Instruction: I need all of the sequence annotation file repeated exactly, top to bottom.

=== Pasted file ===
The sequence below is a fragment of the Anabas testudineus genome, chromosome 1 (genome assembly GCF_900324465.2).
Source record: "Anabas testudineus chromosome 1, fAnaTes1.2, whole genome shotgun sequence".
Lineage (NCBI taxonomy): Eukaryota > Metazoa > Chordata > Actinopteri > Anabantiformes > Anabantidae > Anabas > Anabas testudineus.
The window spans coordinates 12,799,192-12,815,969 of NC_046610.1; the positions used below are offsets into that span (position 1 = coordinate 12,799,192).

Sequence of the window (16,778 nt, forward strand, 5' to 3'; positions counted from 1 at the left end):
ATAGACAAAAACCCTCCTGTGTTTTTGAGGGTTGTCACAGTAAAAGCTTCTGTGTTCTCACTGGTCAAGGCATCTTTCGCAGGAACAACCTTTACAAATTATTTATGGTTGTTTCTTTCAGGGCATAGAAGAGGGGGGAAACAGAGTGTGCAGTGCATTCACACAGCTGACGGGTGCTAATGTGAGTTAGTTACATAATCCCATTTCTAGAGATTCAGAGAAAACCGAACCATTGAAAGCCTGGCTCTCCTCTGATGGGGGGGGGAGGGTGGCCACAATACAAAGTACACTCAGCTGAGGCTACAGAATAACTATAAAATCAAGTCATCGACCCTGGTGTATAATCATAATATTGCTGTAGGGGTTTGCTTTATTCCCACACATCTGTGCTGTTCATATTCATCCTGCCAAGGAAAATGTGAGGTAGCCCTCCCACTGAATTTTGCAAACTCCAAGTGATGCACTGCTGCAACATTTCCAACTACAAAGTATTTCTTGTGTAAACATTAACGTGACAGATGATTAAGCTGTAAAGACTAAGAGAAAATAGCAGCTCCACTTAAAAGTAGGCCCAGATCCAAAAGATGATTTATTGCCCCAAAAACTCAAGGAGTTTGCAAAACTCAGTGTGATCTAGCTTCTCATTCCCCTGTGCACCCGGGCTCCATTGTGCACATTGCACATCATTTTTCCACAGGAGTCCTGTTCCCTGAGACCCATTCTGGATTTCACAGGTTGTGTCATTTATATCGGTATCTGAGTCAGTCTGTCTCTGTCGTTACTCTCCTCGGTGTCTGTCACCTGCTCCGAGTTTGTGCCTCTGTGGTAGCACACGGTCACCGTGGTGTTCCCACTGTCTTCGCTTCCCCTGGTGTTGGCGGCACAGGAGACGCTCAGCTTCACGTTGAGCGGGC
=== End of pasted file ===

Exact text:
The sequence below is a fragment of the Anabas testudineus genome, chromosome 1 (genome assembly GCF_900324465.2).
Source record: "Anabas testudineus chromosome 1, fAnaTes1.2, whole genome shotgun sequence".
Lineage (NCBI taxonomy): Eukaryota > Metazoa > Chordata > Actinopteri > Anabantiformes > Anabantidae > Anabas > Anabas testudineus.
The window spans coordinates 12,799,192-12,815,969 of NC_046610.1; the positions used below are offsets into that span (position 1 = coordinate 12,799,192).

Sequence of the window (16,778 nt, forward strand, 5' to 3'; positions counted from 1 at the left end):
ATAGACAAAAACCCTCCTGTGTTTTTGAGGGTTGTCACAGTAAAAGCTTCTGTGTTCTCACTGGTCAAGGCATCTTTCGCAGGAACAACCTTTACAAATTATTTATGGTTGTTTCTTTCAGGGCATAGAAGAGGGGGGAAACAGAGTGTGCAGTGCATTCACACAGCTGACGGGTGCTAATGTGAGTTAGTTACATAATCCCATTTCTAGAGATTCAGAGAAAACCGAACCATTGAAAGCCTGGCTCTCCTCTGATGGGGGGGGGAGGGTGGCCACAATACAAAGTACACTCAGCTGAGGCTACAGAATAACTATAAAATCAAGTCATCGACCCTGGTGTATAATCATAATATTGCTGTAGGGGTTTGCTTTATTCCCACACATCTGTGCTGTTCATATTCATCCTGCCAAGGAAAATGTGAGGTAGCCCTCCCACTGAATTTTGCAAACTCCAAGTGATGCACTGCTGCAACATTTCCAACTACAAAGTATTTCTTGTGTAAACATTAACGTGACAGATGATTAAGCTGTAAAGACTAAGAGAAAATAGCAGCTCCACTTAAAAGTAGGCCCAGATCCAAAAGATGATTTATTGCCCCAAAAACTCAAGGAGTTTGCAAAACTCAGTGTGATCTAGCTTCTCATTCCCCTGTGCACCCGGGCTCCATTGTGCACATTGCACATCATTTTTCCACAGGAGTCCTGTTCCCTGAGACCCATTCTGGATTTCACAGGTTGTGTCATTTATATCGGTATCTGAGTCAGTCTGTCTCTGTCGTTACTCTCCTCGGTGTCTGTCACCTGCTCCGAGTTTGTGCCTCTGTGGTAGCACACGGTCACCGTGGTGTTCCCACTGTCTTCGCTTCCCCTGGTGTTGGCGGCACAGGAGACGCTCAGCTTCACGTTGAGCGGGC